INSIGHTS FROM FIELDS SUCH AS BEHAVIORAL ECONOMICS AND COGNITIVE PSYCHOLOGY CAN HELP DESIGNERS BUILD BETTER PRODUCTS.
WRITTEN BY Nikki Pfarr
In the design world, the term “persuasive design” tends to be met with a mix of intrigue, skepticism, and occasionally repugnance. (Doesn’t persuasion imply that we’re forcing people to do things they typically wouldn’t want to do?) And yes, it’s true that persuasive design, like many tools, can be used for good or for evil.
But the reality is, regardless of whether we label a piece of work as “persuasive design” or not, most of the things we design–from toothbrushes to tablets to road signs–are influencing people’s decisions and behaviors in some way. We may not intend it to happen, and we may not be aware of it, but it’s happening.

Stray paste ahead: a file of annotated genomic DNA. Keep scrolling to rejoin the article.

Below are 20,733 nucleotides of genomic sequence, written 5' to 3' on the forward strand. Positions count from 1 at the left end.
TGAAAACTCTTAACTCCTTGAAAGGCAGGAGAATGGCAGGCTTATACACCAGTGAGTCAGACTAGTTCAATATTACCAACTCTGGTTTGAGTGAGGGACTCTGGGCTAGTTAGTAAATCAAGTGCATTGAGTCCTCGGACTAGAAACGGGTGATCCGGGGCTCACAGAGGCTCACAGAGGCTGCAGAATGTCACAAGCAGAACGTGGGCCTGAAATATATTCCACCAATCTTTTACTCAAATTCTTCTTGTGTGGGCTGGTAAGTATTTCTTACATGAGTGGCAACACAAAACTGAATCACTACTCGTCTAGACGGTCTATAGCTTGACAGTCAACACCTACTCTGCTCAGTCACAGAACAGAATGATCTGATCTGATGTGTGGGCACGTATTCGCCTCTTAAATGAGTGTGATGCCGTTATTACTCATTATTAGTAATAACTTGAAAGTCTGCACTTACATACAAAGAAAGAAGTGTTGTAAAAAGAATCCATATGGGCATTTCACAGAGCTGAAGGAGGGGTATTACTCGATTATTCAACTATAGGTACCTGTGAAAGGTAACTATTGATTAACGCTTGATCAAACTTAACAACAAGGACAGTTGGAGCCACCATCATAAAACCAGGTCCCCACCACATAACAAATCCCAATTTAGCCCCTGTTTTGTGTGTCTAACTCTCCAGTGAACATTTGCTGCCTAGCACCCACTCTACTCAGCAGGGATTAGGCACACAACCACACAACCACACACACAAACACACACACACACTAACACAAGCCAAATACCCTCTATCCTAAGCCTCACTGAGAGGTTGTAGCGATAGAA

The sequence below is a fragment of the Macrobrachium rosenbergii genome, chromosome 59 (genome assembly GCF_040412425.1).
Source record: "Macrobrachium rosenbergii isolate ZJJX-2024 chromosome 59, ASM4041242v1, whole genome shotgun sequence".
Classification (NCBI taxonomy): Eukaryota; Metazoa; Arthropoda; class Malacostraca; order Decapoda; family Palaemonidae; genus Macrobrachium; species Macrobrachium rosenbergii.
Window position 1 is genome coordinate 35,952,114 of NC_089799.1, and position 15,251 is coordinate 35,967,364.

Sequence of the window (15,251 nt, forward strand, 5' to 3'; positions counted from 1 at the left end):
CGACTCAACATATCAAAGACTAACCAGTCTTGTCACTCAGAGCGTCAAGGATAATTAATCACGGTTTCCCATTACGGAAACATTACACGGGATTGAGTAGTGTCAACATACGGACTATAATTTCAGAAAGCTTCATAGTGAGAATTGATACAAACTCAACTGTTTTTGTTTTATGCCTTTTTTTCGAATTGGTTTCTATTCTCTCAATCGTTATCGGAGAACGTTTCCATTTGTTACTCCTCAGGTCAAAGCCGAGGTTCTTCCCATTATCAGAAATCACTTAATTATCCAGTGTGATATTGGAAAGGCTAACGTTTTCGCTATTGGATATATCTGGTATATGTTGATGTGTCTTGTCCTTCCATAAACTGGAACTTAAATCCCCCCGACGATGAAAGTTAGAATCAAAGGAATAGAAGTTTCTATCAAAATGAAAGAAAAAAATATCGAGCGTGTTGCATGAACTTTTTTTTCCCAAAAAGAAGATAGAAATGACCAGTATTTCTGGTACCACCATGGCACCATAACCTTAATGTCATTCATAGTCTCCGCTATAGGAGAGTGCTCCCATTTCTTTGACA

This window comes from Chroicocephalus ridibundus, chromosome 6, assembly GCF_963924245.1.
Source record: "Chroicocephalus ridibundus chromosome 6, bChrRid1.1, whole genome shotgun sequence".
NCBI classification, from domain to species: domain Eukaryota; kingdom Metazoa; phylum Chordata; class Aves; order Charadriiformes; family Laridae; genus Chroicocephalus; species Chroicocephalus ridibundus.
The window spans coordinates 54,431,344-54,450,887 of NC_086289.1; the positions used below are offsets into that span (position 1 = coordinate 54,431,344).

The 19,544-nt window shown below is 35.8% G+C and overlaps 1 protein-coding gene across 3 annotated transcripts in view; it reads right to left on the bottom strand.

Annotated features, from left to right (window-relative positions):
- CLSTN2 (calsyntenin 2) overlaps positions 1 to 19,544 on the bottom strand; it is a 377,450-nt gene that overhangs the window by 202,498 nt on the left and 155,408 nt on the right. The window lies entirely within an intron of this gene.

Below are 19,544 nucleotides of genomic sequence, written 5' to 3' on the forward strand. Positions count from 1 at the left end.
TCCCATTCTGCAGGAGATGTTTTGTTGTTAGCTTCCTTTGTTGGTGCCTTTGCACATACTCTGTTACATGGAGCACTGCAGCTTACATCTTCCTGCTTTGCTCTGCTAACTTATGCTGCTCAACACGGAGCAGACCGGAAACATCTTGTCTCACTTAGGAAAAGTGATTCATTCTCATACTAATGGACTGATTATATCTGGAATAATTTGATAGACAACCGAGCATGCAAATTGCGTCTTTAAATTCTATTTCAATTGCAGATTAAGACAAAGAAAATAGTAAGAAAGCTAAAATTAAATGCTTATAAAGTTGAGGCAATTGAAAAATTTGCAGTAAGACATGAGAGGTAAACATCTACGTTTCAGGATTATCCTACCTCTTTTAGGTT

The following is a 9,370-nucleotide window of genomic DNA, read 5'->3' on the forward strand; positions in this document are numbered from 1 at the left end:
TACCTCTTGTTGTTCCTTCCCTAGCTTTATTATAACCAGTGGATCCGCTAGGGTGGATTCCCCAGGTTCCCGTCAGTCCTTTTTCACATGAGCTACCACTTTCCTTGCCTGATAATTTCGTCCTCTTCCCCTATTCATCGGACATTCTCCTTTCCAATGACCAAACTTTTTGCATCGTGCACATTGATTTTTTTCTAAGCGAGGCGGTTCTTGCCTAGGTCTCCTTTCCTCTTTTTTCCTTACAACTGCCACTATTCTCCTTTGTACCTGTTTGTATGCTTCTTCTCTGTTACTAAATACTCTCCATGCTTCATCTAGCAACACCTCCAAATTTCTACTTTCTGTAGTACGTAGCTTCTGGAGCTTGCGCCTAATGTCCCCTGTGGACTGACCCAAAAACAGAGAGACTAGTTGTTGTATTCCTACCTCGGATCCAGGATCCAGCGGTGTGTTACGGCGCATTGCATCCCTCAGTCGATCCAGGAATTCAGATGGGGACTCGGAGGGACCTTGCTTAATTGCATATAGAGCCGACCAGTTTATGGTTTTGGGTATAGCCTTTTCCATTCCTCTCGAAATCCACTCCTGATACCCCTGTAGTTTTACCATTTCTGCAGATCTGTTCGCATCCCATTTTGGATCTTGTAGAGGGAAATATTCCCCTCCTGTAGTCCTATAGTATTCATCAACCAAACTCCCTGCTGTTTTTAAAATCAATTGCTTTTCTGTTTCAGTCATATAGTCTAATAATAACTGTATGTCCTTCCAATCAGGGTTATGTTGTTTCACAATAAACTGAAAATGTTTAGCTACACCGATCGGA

THE WINNER OF THE 2014 YOUNG ARCHITECTS PROGRAM FEATURES SELF-ASSEMBLING BRICKS MADE OF CORN HUSKS AND A KIND OF MUSHROOM ROOT
Shaunacy Ferro, February , 2014
MoMA PS1 has selected the winner of its annual Young Architects Program, a temporary outdoor installation that will open in late June. Hy-Fi, the winning project from David Benjamin of The Living, features self-assembling bricks made of organic material, and will be nearly carbon neutral in its construction.
Benjamin’s bio-design concept will consist of two kinds of brick: some made out of live organic material, and some reflective bricks. For the organic bricks, chopped up corn husks are recycled to combine with mycelium, a kind of mushroom root material. The mixture is then packed into a mold. The reflective bricks, placed at the top of the tubular structure, bounce light off a daylight mirror film coating onto the organic material below, helping them self-assemble into a brick shape and solidify. The shape of the structure pushes hot air out the top, drawing in cool air below.
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